The main objective of this project is to examine the extent to which the notion of ‘risk’ can be a useful analytical tool in explaining the process of migration, using the example of Romanian migration to Western Europe since 2002. In this project, ‘risk’ is understood as a series of potentially undesirable outcomes, mediated by social interpretation . In order to understand how evaluations of and responses to risk shape the migration process, this study will address ‘risk’ as both an analytical and a normative concept. The applicant will conduct a thorough historical study of Romanian migration before and after 2007, in order to illustrate continuity and change in both the source (Romania) and receiving countries (France and Italy). This study will help establish points of reference in the rapidly growing field of the transnational history of Romanian migration. The first objective of this research project is to understand how the goal of managing the risks of migration influences the policy-making process. A multi-level analysis of policy-makers (EU-bodies, states, institutions, civil society, NGOs, migrants, etc.) will illustrate the complexity of decision-making and will take into account conflict and cooperation between levels. The applicant will also examine how the (geo)political situation surrounding Romania’s entry into the EU shaped the power dynamics between different stakeholders. As decision-making is influenced by risk perception, the second objective is to thoroughly analyse the public and political discourses on migration and its risks. Drawing on cultural theory, according to which ‘risk’ is a socially-constructed phenomenon , this project will focus on the logic underlying perceptions of risk in the French, Italian and Romanian societies. As a third objective, the research will explore the effect of the heightened perception of migration's risks on the social integration of Romanian migrants, with special reference to the local and spatial dimensions. The study will focus on the relations between immigrants and the society of settlement, as well as on the mechanisms that underpin such relations. The applicant will also examine the associational and political participation of migrants and their relations with host institutions, in light of Romanian migrants' access to EU citizenship and as a consequence of local voting rights.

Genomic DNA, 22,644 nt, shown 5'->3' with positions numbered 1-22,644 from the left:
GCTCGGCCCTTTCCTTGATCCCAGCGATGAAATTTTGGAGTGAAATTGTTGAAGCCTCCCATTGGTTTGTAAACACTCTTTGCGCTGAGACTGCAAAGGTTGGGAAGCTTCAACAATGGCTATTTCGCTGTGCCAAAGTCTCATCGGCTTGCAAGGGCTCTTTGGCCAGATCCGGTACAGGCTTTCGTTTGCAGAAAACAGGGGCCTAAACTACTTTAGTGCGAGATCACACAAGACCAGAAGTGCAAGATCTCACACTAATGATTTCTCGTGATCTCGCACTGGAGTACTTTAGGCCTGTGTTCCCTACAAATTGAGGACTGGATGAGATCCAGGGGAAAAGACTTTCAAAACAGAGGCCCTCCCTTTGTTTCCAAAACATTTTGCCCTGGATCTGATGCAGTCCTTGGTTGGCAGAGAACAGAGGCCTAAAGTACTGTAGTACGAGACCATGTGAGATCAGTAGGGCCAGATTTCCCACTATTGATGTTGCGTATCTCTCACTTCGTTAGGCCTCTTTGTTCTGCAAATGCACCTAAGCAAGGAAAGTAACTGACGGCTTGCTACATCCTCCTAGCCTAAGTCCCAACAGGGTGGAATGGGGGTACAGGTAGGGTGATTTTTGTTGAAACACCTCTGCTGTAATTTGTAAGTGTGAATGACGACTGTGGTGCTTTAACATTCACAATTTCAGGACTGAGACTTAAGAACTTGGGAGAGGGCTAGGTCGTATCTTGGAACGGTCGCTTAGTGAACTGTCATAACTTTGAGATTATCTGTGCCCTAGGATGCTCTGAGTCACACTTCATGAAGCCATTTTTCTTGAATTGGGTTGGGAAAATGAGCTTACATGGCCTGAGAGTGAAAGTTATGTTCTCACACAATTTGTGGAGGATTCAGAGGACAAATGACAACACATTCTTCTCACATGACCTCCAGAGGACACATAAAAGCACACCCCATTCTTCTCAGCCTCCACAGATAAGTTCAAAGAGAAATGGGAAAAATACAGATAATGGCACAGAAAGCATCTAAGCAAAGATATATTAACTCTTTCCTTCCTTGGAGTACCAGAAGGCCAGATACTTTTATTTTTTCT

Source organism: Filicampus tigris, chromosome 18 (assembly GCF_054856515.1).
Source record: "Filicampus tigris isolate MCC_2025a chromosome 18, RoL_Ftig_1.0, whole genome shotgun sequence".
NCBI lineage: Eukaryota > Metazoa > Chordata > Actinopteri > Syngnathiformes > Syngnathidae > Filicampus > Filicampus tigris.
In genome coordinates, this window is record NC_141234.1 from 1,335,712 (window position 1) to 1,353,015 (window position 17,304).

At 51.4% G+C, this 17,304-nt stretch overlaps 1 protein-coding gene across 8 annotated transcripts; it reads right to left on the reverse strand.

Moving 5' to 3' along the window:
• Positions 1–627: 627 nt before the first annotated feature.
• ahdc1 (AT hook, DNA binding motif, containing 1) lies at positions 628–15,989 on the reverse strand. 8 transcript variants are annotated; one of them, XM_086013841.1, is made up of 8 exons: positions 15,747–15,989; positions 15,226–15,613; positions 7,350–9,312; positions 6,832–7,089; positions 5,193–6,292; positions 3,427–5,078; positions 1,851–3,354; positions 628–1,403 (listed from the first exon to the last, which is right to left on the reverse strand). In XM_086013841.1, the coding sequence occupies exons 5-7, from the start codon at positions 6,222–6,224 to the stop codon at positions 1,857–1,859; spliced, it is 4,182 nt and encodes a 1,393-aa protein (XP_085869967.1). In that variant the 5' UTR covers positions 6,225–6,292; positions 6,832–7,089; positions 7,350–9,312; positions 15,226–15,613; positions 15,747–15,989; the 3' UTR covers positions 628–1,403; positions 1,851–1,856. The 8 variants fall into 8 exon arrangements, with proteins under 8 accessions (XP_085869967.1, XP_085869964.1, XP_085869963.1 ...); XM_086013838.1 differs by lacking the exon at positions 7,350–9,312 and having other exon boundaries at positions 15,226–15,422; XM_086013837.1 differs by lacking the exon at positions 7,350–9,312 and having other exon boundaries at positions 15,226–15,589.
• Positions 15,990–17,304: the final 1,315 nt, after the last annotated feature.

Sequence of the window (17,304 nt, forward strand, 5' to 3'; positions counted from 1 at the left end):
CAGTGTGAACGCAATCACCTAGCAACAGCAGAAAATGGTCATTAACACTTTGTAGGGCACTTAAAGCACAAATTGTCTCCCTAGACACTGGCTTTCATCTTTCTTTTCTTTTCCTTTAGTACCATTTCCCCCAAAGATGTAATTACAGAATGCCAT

The fourth objective is to analyse how migrants understand and evaluate the notion of ‘risk’ and how they respond to potentially undesirable events (risk aversion, risk-seeking, risk-taking). The applicant will show that migrants’ perceptions of and responses to risk are crucial in shaping the migration process. The fifth objective is to focus on young adults, defined as people between 18 and 35 years of age, who are often perceived by society as being either vulnerable or dangerous or a treasured resource. Using the concept of 'risk culture', this research project will consider young adults’ perceptions of risk-taking, on its dynamics, as well as on the relationships and resources surrounding it. The applicant will also examine the threat that youth migration poses to Romania’s development, i.e. the risk of loosing valuable human capital, and the ways in which stakeholders deal with this situation.

The project approaches the history of Romanian migration from a perspective, that of 'risk', which has not yet been applied to this subject. The latest research shows that analysing migration from a risk perspective that deals with more than just the economic aspects is quite a novel approach. The use of ‘risk’ when looking at migration is relevant when considering both the policy-making process and the migrants’ own experiences. As a part of the recent research using ‘risk’ as a key explanatory notion and focusing primarily on one immigrant group or dealing with policy-making, this project seeks to fill a gap, test a hypothesis and open a new field of research. This study will help to determine the relevance of ‘risk’ in understanding the migration process.



Any dissemination of results related to the project "ITADEMO - Italy and the Birth of Democracy: Symbols, Memory, Culture, 1943-1948" reflects only the author's view and that the European Commission is not responsible for any use that may be made of the information it contains.

Supervisor: Filippo Focardi